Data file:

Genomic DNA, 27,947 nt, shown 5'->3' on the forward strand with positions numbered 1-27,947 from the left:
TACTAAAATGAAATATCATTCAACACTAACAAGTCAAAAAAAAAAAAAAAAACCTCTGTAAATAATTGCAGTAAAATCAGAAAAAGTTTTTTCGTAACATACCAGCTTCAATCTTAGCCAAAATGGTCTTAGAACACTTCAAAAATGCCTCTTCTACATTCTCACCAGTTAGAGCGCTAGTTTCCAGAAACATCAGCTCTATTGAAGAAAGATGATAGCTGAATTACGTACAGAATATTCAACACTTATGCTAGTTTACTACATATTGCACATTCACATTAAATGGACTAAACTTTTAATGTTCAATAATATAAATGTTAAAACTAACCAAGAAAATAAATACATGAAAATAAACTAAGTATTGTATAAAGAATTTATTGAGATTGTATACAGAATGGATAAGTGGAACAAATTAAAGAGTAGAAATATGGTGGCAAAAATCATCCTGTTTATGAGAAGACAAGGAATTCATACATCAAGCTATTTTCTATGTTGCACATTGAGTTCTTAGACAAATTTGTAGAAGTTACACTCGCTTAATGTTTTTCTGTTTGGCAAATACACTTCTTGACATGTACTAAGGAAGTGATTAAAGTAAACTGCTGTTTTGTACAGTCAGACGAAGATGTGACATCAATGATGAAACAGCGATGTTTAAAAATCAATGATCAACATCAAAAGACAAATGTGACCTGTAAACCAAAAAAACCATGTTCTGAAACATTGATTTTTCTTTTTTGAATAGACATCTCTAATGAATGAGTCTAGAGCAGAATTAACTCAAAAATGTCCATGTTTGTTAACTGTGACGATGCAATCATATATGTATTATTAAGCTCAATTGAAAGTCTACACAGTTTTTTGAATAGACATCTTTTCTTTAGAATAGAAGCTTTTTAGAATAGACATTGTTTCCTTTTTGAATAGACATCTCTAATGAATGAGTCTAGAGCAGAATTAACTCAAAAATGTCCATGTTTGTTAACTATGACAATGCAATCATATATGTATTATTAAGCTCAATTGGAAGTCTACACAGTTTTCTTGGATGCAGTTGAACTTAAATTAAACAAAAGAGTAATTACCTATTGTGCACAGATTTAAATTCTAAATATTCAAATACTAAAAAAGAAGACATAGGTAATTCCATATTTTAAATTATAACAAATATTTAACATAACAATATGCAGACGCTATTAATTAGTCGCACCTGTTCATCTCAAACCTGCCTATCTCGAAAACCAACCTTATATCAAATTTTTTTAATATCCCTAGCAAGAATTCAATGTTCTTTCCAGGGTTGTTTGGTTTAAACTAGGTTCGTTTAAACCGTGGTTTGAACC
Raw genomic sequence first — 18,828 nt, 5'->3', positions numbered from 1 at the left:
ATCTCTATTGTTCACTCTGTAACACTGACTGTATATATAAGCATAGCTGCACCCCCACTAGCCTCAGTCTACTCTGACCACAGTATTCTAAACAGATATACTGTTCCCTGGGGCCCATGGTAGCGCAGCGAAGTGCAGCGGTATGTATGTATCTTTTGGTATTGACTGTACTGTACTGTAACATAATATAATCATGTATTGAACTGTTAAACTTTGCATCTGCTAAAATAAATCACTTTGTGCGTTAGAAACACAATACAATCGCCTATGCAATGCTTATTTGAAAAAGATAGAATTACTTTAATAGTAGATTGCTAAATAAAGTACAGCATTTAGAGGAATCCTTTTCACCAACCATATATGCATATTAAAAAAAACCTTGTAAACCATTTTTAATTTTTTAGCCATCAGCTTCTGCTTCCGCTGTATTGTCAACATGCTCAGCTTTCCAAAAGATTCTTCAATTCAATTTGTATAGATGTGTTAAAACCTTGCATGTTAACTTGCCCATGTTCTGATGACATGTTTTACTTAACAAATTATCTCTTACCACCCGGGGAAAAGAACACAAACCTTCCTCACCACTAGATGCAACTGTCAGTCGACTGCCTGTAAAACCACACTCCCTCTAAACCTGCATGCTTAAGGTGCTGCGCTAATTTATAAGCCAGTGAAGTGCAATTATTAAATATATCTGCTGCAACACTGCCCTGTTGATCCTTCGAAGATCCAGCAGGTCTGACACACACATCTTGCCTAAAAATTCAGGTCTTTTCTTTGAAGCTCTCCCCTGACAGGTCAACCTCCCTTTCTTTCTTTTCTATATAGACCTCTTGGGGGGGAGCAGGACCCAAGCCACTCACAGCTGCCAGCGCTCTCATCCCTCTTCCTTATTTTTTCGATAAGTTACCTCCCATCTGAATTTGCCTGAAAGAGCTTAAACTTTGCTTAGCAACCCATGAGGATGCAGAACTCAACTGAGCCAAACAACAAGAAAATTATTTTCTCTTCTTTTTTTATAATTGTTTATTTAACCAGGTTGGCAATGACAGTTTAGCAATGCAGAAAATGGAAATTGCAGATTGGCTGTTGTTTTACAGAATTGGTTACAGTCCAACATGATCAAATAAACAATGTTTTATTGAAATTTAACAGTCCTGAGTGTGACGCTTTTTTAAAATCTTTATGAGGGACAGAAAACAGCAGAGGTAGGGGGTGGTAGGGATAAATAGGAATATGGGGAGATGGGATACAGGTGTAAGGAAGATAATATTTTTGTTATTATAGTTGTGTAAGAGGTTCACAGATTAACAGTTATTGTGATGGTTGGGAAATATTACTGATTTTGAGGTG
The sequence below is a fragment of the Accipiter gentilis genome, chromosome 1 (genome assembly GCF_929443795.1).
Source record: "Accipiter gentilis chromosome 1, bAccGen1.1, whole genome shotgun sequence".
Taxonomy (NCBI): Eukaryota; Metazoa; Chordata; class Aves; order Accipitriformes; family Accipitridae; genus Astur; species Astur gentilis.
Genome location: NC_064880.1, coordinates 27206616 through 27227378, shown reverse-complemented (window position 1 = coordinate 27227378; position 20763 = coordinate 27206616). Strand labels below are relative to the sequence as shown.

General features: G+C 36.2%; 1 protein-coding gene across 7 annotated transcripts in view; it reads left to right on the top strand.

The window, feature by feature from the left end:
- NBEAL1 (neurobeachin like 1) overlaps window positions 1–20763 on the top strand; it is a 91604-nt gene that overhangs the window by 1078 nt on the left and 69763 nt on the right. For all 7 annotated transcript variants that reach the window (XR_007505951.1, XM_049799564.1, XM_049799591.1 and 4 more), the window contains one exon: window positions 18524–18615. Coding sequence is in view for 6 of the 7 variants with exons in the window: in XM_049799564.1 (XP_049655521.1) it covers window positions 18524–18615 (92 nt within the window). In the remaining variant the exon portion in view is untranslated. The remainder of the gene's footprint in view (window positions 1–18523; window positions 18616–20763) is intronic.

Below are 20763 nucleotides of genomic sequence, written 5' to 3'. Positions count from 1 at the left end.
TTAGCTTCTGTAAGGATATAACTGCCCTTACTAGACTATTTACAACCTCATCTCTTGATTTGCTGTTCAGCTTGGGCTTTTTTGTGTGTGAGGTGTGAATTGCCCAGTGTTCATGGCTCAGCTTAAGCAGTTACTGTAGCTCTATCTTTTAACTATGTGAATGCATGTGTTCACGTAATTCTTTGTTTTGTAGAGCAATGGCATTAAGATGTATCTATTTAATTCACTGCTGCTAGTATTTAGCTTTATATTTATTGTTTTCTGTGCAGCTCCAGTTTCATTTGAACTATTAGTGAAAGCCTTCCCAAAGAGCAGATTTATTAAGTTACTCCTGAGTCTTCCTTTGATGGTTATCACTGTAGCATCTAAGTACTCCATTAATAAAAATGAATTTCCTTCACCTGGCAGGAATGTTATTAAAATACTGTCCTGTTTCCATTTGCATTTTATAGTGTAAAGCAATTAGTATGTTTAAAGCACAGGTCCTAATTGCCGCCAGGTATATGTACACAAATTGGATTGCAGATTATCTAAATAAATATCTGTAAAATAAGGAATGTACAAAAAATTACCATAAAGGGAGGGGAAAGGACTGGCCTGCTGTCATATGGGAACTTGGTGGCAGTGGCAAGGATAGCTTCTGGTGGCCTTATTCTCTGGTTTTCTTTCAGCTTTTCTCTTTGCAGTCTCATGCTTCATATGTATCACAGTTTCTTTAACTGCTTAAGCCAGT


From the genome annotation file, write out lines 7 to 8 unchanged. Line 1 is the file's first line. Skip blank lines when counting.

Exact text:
Taxonomy (NCBI): Eukaryota; Metazoa; Chordata; class Aves; order Accipitriformes; family Accipitridae; genus Astur; species Astur gentilis.
Genome location: NC_064880.1, coordinates 27206616 through 27227378, shown reverse-complemented (window position 1 = coordinate 27227378; position 20763 = coordinate 27206616). Strand labels below are relative to the sequence as shown.